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Saxophonists Miguel Zenón and Mario Castro return to the Gallery stage this Thursday, August 7th, 2014, for the third of four installments of The Jazz Gallery Mentoring Series, Vol. 1, Edition 2. Their final performance in the series will take place next Thursday, August 14th, 2014.

We’ve already posted the first half of our conversation with Miguel and our conversation with Mario; here’s the second half of our conversation with Miguel:

The Jazz Gallery: When you work with younger musicians, what do you hope to impart to them? 

Miguel Zenón: In terms of teaching, I see myself as someone who’s had specific experiences and has a specific point of view about a lot of things. It’s not necessarily something that’s right or wrong—it’s what I could share, so when I’m working with younger musicians, I’ll share what I feel has worked for me. But, at the same time, I feel that music education and jazz education in general is still a great platform for acquiring information, especially in this age when there’s so much information out there and so much stuff that you can work on.

If you think about 50 years ago when Sonny Rollins and Charlie Parker were working on their stuff, their process had to be totally different. They didn’t sit in a classroom listening to somebody teach them harmony; they had to figure it out on their own or in a community. Today it’s a lot more like you feed yourself information and hope that you find opportunities to put it into practice. It’s not replaceable, though, with experience on the bandstand, getting to play and getting experiences with older musicians, going through struggles on the bandstand—like real-life musical situations that you’re not going to get in school.

In school you’re comfortable: you’re in a combo with people who listen to the same records, you do concerts, and it’s really good. But, at the same time, I think it’s important for younger students and musicians to know that the eventual reality is going to be different. When you’re not in school you’re going to have to deal with responsibilities on your own and not just as an assignment, or get better because you have a test. It has to become a lifelong thing where you’re committed to getting better.

At the same time there’s all this stuff connected to being an artist. This is how you’re going to make a living, so you have to be on top of that: you have to know how things work, you experience situations where you’re going to have to say, “Okay, this is my job. I’m going to have to take this seriously from that point of view, also,” and, to tell you the truth, I wish it wasn’t like that.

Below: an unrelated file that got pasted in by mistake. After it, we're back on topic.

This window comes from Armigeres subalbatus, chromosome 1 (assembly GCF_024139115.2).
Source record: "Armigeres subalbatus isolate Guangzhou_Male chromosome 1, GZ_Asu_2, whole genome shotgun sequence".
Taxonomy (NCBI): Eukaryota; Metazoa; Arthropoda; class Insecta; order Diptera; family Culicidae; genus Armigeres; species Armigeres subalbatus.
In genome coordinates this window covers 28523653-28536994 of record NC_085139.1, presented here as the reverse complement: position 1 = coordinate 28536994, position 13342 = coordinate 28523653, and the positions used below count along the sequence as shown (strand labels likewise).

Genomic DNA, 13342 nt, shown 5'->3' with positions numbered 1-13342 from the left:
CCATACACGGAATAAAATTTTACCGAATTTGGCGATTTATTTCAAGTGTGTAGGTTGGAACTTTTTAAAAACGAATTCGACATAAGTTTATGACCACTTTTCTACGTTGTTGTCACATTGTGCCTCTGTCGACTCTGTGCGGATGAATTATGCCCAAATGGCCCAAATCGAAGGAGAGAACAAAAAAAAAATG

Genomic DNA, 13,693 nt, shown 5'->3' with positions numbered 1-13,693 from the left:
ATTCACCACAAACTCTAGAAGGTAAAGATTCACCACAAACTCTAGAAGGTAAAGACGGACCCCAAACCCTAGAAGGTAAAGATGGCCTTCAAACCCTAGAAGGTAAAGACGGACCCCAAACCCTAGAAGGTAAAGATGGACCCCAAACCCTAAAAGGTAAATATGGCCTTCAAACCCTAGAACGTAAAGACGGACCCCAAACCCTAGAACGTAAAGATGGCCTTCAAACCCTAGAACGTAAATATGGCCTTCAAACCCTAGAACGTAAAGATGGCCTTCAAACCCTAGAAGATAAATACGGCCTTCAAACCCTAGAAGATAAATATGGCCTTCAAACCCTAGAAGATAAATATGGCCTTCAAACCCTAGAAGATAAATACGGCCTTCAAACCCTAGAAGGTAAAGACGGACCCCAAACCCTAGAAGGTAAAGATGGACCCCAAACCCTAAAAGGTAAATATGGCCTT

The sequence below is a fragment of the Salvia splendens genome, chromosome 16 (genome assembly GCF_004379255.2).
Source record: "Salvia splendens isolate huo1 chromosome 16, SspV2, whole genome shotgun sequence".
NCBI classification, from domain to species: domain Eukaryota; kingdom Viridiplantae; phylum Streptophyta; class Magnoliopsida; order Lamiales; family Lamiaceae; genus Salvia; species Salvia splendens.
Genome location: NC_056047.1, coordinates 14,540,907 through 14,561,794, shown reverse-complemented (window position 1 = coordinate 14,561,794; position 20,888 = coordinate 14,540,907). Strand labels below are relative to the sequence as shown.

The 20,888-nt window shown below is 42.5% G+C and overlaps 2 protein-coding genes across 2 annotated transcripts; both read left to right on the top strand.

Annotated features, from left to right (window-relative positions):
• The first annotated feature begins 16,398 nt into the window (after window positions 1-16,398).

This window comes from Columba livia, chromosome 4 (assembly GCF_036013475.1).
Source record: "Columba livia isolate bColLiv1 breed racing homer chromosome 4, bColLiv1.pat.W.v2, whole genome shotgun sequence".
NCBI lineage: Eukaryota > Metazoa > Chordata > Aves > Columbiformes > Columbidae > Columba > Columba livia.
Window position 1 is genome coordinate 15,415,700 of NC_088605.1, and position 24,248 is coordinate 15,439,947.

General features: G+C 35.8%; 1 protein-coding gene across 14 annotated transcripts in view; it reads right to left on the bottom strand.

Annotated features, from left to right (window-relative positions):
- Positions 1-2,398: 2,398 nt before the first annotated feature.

When we started playing music, we played it because we liked it and we were in love with the music; it didn’t have to do with how much we were going to get paid, but eventually, because it becomes your line of work, you have to consider that, also.


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Called a “perceptive young pianist with one foot in postbop and the other in Latin jazz” by The New York Times, pianist Robert Rodriguez can be seen performing with the Rodriguez Brothers, a band he co-leads with his brother, trumpeter Michael Rodriguez. On the brothers’ most recent release, Mood Swing (2010), bassist Carlos Henriquez and drummer Clarence Penn join the Rodriguez brothers in realizing tightly arranged original compositions (listen to samples from the recording here and watch the EPK here).

Robert has also been an in-demand sideman, having worked in trumpeter Arturo Sandoval’s band for a number of years (Rodriguez is featured on Sandoval’s Trumpet Evolution, a collection of carefully reconstructed, canonical jazz trumpet recordings) and with artists such as vibraphonist Joe Locke (hear Rodriguez on Locke’s 2008 release Force of Four). Below is a video of Rodriguez performing with Locke at Uèffilo Jazz Club in the town of Gioia del Colle, Bari, Italy (Rodriguez’s solo starts around 2:50):

The Robert Rodriguez Quartet performs on Wednesday, August 6th, 2014, at The Jazz Gallery. The performance features Rodriguez on piano, Chad Lefkowitz-Brown on saxophones, Jorge Roeder on bass, and Ludwig Afonso on drums. Sets are at 9 and 11 p.m. First set is $15 general admission and $10 for Members. Second set is $10 general admission and $5 for Members. Free for SummerPass Holders. Purchase tickets here.